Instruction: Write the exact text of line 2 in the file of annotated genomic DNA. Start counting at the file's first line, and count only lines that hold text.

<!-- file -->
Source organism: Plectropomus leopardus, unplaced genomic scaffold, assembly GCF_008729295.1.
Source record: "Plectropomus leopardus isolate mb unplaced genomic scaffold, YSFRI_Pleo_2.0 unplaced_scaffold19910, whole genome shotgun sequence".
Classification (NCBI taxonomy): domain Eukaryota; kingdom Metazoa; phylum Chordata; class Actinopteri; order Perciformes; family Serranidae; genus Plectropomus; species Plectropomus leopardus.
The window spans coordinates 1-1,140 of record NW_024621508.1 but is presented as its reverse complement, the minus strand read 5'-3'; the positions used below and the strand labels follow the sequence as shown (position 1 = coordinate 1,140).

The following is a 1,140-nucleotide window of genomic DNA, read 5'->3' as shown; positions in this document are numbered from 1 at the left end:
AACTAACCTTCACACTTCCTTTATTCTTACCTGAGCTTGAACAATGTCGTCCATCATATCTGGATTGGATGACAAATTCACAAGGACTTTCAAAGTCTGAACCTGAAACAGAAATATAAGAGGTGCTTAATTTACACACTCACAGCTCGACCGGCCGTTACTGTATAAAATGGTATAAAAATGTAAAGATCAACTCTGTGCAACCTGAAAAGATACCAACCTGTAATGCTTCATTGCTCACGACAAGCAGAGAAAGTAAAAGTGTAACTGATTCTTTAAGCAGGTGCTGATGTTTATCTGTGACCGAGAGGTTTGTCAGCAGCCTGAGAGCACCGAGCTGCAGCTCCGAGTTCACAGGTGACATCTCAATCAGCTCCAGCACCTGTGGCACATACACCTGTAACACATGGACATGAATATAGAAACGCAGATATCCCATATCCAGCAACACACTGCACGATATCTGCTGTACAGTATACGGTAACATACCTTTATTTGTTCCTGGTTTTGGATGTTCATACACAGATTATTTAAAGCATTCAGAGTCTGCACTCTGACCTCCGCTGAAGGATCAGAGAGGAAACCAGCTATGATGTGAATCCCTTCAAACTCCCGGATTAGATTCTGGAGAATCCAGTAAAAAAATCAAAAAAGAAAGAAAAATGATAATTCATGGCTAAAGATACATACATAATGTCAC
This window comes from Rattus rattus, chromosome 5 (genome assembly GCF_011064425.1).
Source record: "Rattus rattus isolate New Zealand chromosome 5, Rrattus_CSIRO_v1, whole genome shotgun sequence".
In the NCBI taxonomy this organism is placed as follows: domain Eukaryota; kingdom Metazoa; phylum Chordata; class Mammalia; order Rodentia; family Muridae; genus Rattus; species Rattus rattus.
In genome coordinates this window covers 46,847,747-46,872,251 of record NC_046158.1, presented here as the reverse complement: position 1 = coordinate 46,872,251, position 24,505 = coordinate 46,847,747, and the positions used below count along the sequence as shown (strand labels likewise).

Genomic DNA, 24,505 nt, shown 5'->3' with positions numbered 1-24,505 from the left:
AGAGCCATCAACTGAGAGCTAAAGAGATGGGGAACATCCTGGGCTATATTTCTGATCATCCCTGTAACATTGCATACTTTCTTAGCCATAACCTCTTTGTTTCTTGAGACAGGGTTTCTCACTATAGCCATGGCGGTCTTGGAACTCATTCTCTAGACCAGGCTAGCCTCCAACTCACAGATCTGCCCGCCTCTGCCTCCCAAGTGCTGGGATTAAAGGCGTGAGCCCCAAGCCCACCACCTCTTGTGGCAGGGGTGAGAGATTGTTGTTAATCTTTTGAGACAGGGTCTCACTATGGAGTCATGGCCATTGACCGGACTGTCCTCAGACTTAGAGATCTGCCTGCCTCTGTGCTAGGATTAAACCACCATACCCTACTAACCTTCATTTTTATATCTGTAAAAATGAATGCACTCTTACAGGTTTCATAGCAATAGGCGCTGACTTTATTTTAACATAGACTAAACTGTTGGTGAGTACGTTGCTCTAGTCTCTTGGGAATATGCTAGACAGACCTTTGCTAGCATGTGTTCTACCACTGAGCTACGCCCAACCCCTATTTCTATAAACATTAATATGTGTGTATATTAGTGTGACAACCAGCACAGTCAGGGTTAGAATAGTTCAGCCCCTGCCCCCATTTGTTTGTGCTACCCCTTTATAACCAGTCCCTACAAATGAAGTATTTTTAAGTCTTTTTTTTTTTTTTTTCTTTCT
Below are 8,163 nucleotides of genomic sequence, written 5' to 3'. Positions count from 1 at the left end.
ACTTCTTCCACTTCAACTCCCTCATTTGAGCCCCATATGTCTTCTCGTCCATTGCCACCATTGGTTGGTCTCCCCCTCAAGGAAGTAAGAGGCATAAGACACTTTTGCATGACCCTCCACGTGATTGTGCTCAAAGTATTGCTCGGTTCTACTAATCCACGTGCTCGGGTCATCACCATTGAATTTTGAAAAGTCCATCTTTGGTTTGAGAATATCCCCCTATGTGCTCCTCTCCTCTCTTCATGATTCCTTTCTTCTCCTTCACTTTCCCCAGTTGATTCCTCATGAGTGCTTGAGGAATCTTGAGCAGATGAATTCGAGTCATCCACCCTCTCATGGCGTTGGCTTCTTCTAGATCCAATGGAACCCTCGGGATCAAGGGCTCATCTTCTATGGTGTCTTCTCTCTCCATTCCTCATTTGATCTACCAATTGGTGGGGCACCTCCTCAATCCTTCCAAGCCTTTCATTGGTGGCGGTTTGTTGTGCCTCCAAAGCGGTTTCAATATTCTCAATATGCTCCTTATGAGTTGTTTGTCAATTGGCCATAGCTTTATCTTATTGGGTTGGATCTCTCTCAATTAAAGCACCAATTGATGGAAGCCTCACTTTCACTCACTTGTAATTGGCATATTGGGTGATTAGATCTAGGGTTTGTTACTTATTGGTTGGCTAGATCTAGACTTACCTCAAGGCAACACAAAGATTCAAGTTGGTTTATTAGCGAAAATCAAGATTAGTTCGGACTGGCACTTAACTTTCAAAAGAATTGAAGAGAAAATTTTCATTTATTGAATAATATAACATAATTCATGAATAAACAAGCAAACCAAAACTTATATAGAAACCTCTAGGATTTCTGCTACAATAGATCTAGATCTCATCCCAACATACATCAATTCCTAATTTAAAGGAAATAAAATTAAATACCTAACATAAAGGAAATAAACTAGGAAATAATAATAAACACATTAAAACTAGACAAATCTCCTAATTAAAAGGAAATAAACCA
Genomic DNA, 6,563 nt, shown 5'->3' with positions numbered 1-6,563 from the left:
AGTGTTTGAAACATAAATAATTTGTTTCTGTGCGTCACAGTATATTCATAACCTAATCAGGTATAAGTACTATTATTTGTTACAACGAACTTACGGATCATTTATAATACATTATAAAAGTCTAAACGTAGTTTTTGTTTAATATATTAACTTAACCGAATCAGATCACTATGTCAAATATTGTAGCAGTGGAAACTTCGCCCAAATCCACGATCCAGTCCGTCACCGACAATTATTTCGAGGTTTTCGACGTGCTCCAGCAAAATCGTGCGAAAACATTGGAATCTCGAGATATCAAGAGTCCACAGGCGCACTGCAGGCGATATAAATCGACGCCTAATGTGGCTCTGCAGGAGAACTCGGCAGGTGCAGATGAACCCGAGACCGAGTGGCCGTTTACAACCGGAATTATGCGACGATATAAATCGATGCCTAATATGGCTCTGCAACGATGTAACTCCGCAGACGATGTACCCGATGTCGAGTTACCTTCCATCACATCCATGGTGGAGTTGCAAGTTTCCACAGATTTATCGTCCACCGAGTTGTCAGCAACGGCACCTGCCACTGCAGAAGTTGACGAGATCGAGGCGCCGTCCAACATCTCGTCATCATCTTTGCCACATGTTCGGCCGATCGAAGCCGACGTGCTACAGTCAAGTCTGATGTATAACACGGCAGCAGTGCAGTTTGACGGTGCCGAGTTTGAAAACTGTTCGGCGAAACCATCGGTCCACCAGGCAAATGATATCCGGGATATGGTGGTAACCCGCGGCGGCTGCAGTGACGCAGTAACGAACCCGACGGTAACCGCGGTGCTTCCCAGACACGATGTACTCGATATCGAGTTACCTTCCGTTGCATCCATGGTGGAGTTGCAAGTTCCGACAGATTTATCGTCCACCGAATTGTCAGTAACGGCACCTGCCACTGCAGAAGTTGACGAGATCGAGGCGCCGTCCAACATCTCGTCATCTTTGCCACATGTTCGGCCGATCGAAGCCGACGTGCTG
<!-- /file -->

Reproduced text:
Source record: "Plectropomus leopardus isolate mb unplaced genomic scaffold, YSFRI_Pleo_2.0 unplaced_scaffold19910, whole genome shotgun sequence".